There is another term that believers in acupuncture use, and that is ‘meridians’, and it too comes from ancient chinese tradition.  The belief goes that qi travels along these meridians to our major organs, and somehow sticking needles at specific points along those meridians will interfere with the qi in ways that result in the relief of pain, or even (according to some) curing a variety of ailments.  But scientists have NEVER been able to find evidence of the existence of meridians, let alone qi.  So most believers have come to accept that there is no such thing as qi, or meridians, but they still practice acupuncture, without any clue as to how (or I would argue IF) it works.

There has been much study of acupuncture, with some odd results.  It seems, for example, that studies that originate in China, Japan, Hong Kong, and Taiwan, (and to a lesser extent, Russia) uniformly support acupuncture as being effective.   It’s odd though that western studies have not been quite as enthusiastic.  One would almost guess that this is a case of belief trumping reality.  But that would be absurd.  A more likely explanation is what scientists have concluded after examining those trials, that the quality of those experiments were quite poor, with poor randomization, blinding, and use of control groups.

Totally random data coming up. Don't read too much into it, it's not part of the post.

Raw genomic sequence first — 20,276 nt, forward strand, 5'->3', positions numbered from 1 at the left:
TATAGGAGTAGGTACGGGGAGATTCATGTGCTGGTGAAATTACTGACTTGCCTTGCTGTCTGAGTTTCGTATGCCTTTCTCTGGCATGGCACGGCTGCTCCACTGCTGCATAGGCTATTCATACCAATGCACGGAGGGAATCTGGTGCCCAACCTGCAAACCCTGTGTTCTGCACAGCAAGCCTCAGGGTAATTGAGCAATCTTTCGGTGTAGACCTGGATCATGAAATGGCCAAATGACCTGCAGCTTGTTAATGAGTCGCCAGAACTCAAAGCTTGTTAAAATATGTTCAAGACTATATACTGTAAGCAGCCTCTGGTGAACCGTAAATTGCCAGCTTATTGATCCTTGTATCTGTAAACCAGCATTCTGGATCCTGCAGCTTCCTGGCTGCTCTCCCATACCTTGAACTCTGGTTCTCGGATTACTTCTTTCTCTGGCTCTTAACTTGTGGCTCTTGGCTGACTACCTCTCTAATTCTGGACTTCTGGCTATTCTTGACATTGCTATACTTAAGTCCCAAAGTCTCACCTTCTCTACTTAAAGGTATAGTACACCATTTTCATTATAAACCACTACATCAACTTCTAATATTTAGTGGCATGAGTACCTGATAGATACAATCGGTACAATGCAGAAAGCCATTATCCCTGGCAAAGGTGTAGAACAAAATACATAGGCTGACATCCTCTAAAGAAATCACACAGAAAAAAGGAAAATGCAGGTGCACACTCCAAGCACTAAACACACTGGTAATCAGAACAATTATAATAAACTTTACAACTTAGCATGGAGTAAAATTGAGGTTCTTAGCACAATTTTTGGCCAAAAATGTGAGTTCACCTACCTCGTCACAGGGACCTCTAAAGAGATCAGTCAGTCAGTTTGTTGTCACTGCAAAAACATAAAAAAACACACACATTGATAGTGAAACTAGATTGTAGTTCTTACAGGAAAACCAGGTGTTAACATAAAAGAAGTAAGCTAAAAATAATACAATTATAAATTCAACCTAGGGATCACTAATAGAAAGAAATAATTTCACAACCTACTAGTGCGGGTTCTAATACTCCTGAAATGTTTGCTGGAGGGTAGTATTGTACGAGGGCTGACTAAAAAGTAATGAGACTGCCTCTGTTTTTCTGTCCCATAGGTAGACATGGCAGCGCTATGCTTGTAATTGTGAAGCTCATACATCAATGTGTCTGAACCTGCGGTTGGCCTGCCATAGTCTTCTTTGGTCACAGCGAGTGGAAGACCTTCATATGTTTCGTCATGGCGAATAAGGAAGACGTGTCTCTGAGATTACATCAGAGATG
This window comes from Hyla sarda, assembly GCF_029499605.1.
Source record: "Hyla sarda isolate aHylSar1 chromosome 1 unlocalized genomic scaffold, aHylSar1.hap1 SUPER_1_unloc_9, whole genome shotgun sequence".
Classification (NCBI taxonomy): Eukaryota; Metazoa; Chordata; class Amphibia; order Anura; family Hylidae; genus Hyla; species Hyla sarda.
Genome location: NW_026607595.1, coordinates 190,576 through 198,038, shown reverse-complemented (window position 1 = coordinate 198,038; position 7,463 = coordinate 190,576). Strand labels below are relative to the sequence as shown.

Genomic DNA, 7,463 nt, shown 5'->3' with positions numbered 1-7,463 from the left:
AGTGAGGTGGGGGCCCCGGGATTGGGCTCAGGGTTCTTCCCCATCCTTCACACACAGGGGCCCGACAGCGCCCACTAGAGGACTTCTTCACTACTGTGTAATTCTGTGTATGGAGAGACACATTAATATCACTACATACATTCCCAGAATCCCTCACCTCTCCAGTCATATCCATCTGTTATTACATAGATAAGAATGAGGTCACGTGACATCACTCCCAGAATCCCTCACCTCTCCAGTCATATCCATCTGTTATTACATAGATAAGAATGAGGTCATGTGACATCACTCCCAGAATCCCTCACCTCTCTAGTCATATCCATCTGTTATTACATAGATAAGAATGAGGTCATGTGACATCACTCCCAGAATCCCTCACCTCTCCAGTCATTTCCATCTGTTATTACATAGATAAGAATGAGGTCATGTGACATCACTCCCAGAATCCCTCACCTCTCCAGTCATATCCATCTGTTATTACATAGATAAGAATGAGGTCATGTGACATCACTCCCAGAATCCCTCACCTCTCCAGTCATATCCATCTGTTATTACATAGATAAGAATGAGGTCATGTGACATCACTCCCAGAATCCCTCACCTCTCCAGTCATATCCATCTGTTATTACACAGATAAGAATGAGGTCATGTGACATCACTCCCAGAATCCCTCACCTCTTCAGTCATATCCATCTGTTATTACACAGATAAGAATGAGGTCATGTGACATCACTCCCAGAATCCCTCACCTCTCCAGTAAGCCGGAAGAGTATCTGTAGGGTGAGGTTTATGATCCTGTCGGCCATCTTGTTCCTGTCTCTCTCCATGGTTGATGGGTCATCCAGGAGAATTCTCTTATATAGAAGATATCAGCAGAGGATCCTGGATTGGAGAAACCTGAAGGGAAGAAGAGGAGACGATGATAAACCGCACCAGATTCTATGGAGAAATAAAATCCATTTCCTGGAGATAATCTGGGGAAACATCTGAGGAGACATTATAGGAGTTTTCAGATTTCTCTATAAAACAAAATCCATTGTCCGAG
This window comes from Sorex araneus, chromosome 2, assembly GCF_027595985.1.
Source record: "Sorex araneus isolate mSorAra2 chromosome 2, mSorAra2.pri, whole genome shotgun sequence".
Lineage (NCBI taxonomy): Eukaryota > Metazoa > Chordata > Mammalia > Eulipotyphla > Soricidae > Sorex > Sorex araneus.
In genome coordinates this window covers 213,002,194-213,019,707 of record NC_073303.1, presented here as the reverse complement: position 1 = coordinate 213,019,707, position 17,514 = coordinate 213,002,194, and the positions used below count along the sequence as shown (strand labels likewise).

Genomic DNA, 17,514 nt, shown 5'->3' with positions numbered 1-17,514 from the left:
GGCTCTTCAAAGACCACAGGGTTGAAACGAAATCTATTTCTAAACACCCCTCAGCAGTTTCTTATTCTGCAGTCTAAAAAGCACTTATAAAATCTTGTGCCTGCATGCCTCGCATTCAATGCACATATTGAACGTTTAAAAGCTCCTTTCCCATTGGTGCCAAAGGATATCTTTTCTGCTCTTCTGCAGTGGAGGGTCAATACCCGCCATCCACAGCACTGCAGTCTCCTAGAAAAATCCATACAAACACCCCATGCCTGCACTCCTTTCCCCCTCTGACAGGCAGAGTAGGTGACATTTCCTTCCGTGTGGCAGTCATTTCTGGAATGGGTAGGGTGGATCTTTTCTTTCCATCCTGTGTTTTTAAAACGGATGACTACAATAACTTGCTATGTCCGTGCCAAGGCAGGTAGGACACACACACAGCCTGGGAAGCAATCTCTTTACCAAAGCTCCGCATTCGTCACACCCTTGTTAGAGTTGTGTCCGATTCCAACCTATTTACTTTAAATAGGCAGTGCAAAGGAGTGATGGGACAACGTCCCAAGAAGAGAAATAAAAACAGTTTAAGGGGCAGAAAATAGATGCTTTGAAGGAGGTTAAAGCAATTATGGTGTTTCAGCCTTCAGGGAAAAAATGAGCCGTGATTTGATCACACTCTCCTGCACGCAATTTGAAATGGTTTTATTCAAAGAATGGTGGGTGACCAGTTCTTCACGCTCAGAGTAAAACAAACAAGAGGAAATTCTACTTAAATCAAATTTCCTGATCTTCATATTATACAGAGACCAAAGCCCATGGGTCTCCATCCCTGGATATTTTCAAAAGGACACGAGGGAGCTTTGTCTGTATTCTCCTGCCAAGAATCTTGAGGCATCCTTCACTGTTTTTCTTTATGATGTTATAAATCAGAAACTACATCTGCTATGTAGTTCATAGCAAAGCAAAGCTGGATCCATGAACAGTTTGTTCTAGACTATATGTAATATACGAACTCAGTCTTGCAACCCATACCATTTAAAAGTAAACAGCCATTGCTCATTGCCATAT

Furthermore, recent studies have shown that if anyone, even a non-skilled acupuncturist, inserts the needles into random locations instead of ‘acupuncture points’, even totally avoiding the so-called meridians, that there is no difference in effect from using a skilled acupuncturist to apply needles using the ancient practice.  In fact, you don’t even have to insert needles at all.  there have been experiments that used wooden sticks that never pierce the skin, and those also have shown to be equally effective to acupuncture.  In other words, acupuncture is nonsense — there is something else that is going on, something clearly related to the mind and belief, something like a placebo effect.  But current studies go even further than that — all evidence shows that actual science-based medical intervention works better than both placebo AND acupuncture.  So why would anyone ever choose acupuncture over, say, an aspirin?  An aspirin, or ibuprofen, or other pain reliever is going to work better than either sugar pill OR acupuncture.  And that is the actual reality as demonstrated by experiment.